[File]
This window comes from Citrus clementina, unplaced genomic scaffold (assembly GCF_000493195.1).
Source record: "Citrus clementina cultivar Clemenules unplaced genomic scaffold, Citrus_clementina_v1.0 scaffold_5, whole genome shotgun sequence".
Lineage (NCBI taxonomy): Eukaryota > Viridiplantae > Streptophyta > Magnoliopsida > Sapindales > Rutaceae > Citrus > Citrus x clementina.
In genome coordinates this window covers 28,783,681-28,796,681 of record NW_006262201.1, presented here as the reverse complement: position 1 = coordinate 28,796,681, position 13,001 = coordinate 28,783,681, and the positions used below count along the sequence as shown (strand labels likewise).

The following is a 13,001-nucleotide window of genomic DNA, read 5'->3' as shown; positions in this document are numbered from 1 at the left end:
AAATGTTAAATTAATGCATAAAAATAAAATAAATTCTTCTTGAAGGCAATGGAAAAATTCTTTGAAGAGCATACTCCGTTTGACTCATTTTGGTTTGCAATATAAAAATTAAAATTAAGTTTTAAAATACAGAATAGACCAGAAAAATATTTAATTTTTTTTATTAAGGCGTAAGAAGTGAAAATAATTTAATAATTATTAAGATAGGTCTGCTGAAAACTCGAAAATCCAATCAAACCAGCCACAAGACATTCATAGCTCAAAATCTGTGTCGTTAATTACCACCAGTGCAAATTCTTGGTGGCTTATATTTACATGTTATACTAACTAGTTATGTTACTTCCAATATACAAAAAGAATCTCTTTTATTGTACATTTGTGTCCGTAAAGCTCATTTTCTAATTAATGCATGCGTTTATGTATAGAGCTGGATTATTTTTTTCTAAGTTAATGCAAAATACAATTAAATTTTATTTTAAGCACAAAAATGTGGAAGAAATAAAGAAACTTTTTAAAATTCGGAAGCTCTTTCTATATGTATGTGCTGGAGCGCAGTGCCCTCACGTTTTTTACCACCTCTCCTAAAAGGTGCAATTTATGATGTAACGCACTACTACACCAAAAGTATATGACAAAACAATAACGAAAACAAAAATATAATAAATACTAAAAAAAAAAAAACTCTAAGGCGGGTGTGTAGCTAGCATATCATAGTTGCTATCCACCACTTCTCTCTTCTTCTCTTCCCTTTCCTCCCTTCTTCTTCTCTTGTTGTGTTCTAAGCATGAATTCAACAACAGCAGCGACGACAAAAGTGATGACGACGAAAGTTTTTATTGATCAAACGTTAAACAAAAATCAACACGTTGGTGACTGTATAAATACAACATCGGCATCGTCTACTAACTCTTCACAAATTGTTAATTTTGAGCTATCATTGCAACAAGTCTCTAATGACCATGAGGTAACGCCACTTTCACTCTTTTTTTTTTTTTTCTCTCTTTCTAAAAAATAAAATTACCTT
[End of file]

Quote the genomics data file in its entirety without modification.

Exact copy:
This window comes from Citrus clementina, unplaced genomic scaffold (assembly GCF_000493195.1).
Source record: "Citrus clementina cultivar Clemenules unplaced genomic scaffold, Citrus_clementina_v1.0 scaffold_5, whole genome shotgun sequence".
Lineage (NCBI taxonomy): Eukaryota > Viridiplantae > Streptophyta > Magnoliopsida > Sapindales > Rutaceae > Citrus > Citrus x clementina.
In genome coordinates this window covers 28,783,681-28,796,681 of record NW_006262201.1, presented here as the reverse complement: position 1 = coordinate 28,796,681, position 13,001 = coordinate 28,783,681, and the positions used below count along the sequence as shown (strand labels likewise).

The following is a 13,001-nucleotide window of genomic DNA, read 5'->3' as shown; positions in this document are numbered from 1 at the left end:
AAATGTTAAATTAATGCATAAAAATAAAATAAATTCTTCTTGAAGGCAATGGAAAAATTCTTTGAAGAGCATACTCCGTTTGACTCATTTTGGTTTGCAATATAAAAATTAAAATTAAGTTTTAAAATACAGAATAGACCAGAAAAATATTTAATTTTTTTTATTAAGGCGTAAGAAGTGAAAATAATTTAATAATTATTAAGATAGGTCTGCTGAAAACTCGAAAATCCAATCAAACCAGCCACAAGACATTCATAGCTCAAAATCTGTGTCGTTAATTACCACCAGTGCAAATTCTTGGTGGCTTATATTTACATGTTATACTAACTAGTTATGTTACTTCCAATATACAAAAAGAATCTCTTTTATTGTACATTTGTGTCCGTAAAGCTCATTTTCTAATTAATGCATGCGTTTATGTATAGAGCTGGATTATTTTTTTCTAAGTTAATGCAAAATACAATTAAATTTTATTTTAAGCACAAAAATGTGGAAGAAATAAAGAAACTTTTTAAAATTCGGAAGCTCTTTCTATATGTATGTGCTGGAGCGCAGTGCCCTCACGTTTTTTACCACCTCTCCTAAAAGGTGCAATTTATGATGTAACGCACTACTACACCAAAAGTATATGACAAAACAATAACGAAAACAAAAATATAATAAATACTAAAAAAAAAAAAACTCTAAGGCGGGTGTGTAGCTAGCATATCATAGTTGCTATCCACCACTTCTCTCTTCTTCTCTTCCCTTTCCTCCCTTCTTCTTCTCTTGTTGTGTTCTAAGCATGAATTCAACAACAGCAGCGACGACAAAAGTGATGACGACGAAAGTTTTTATTGATCAAACGTTAAACAAAAATCAACACGTTGGTGACTGTATAAATACAACATCGGCATCGTCTACTAACTCTTCACAAATTGTTAATTTTGAGCTATCATTGCAACAAGTCTCTAATGACCATGAGGTAACGCCACTTTCACTCTTTTTTTTTTTTTTCTCTCTTTCTAAAAAATAAAATTACCTT